The Land That Time Forgot

By Edgar Rice Burroughs

Page 31

I clung to the wireless mast,
while the great waves surged sometimes completely over me.

I knew the end was near and, almost involuntarily, I did that which I
had not done since childhood--I prayed. After that I felt better.

I clung and waited, but the water rose no higher.

Instead it receded. Now the top of the conning-tower received only the
crests of the higher waves; now the little triangular deck below became
visible! What had occurred within? Did Benson believe me already
gone, and was he emerging because of that belief, or had he and his
forces been vanquished? The suspense was more wearing than that which
I had endured while waiting for dissolution. Presently the main deck
came into view, and then the conning-tower opened behind me, and I
turned to look into the anxious face of Bradley. An expression of
relief overspread his features.

"Thank God, man!" was all he said as he reached forth and dragged me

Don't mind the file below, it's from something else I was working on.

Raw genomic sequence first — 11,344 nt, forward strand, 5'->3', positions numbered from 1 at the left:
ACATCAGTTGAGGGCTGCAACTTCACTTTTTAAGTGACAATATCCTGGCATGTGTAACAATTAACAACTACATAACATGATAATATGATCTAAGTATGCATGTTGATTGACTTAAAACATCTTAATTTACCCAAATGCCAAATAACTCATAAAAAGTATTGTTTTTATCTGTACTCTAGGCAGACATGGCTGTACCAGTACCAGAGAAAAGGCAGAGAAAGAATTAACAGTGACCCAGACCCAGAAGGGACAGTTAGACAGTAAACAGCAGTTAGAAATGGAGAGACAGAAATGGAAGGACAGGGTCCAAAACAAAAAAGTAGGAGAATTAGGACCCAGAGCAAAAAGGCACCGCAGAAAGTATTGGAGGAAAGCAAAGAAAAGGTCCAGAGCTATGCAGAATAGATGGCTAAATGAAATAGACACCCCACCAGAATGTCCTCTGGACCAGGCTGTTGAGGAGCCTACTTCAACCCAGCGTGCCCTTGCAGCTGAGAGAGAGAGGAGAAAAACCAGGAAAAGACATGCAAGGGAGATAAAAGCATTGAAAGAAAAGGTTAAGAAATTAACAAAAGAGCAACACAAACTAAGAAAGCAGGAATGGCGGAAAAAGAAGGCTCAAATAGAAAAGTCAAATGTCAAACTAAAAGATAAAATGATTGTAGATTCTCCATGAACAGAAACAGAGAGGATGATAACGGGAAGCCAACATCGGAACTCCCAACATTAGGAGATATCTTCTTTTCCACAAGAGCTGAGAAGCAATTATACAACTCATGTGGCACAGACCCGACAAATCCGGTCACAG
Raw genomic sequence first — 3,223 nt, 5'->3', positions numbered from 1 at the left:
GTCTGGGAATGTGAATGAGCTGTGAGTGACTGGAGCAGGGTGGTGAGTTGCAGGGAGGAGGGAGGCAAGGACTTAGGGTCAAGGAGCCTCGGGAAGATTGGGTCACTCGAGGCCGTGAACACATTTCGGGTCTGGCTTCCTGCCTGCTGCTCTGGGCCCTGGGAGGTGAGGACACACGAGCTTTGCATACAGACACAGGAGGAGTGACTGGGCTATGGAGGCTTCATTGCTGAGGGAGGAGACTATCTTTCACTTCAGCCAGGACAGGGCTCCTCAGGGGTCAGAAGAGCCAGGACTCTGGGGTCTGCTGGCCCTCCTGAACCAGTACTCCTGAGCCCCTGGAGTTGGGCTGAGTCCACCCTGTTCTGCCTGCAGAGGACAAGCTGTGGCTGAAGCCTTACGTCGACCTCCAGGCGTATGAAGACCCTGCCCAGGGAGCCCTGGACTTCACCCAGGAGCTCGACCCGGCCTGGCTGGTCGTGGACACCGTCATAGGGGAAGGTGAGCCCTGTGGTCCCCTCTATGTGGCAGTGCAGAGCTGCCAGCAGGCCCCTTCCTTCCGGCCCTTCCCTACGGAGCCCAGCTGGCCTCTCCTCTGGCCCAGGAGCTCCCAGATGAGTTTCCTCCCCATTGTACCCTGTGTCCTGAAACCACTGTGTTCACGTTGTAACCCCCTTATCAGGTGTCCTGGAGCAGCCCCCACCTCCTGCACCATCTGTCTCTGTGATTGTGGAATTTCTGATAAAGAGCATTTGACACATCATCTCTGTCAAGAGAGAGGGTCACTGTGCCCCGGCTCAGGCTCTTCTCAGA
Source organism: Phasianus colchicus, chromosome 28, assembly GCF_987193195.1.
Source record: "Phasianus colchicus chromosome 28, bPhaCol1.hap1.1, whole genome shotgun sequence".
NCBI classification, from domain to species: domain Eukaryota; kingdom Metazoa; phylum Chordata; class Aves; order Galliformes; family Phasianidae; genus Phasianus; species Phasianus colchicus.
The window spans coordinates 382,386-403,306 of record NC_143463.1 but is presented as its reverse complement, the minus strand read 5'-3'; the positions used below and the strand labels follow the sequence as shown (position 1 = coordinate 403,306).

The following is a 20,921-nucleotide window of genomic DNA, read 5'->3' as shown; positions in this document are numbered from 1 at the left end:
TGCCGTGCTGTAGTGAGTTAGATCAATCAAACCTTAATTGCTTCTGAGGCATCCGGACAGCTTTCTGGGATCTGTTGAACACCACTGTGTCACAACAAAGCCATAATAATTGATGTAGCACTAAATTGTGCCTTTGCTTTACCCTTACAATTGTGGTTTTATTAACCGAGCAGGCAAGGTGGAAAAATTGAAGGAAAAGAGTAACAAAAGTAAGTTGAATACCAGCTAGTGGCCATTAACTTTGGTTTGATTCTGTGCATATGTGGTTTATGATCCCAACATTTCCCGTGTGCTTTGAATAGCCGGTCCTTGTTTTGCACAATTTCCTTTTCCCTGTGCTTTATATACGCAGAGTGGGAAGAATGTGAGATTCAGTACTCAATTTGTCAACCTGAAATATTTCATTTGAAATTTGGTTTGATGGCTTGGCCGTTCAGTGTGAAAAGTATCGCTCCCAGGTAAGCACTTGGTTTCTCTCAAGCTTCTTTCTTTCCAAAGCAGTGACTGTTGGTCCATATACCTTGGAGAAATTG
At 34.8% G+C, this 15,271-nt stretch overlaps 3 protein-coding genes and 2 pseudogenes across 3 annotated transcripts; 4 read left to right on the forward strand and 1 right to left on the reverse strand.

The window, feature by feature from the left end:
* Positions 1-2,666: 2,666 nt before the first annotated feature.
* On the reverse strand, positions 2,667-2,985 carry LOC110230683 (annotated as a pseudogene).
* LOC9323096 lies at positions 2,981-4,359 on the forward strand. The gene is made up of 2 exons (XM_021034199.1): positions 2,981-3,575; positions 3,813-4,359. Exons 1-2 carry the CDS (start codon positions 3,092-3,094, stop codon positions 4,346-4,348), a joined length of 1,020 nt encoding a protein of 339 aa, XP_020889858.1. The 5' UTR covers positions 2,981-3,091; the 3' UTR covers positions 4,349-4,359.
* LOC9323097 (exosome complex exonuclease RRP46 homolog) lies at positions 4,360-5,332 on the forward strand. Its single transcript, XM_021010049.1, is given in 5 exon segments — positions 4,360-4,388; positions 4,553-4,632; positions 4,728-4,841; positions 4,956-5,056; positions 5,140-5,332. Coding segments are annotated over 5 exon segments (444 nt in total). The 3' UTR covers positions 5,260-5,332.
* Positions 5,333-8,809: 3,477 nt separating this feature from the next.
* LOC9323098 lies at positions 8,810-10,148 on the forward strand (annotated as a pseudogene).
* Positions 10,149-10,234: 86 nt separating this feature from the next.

into the tower. I was cold and numb and rather all in. Another few
minutes would have done for me, I am sure, but the warmth of the
interior helped to revive me, aided and abetted by some brandy which
Bradley poured down my throat, from which it nearly removed the
membrane. That brandy would have revived a corpse.

When I got down into the centrale, I saw the Germans lined up on one
side with a couple of my men with pistols standing over them. Von
Schoenvorts was among them. On the floor lay Benson, moaning, and
beyond him stood the girl, a revolver in one hand. I looked about,
bewildered.

"What has happened down here?" I asked. "Tell me!"

Bradley replied. "You see the result, sir," he said. "It might have
been a very different result but for Miss La Rue. We were all asleep.
Benson had relieved the guard early in the evening; there was no one to
watch him--no one but Miss La Rue. She felt the submergence of the
boat and came out of her room to investigate. She was just in time to
see Benson at the diving rudders. When he saw her, he raised his
pistol and fired point-blank at her, but he missed and she fired--and
didn't miss. The two shots awakened everyone, and as our men were
armed, the result was inevitable as you see it; but it would have been
very different had it not been for Miss La Rue. It was she who closed
the

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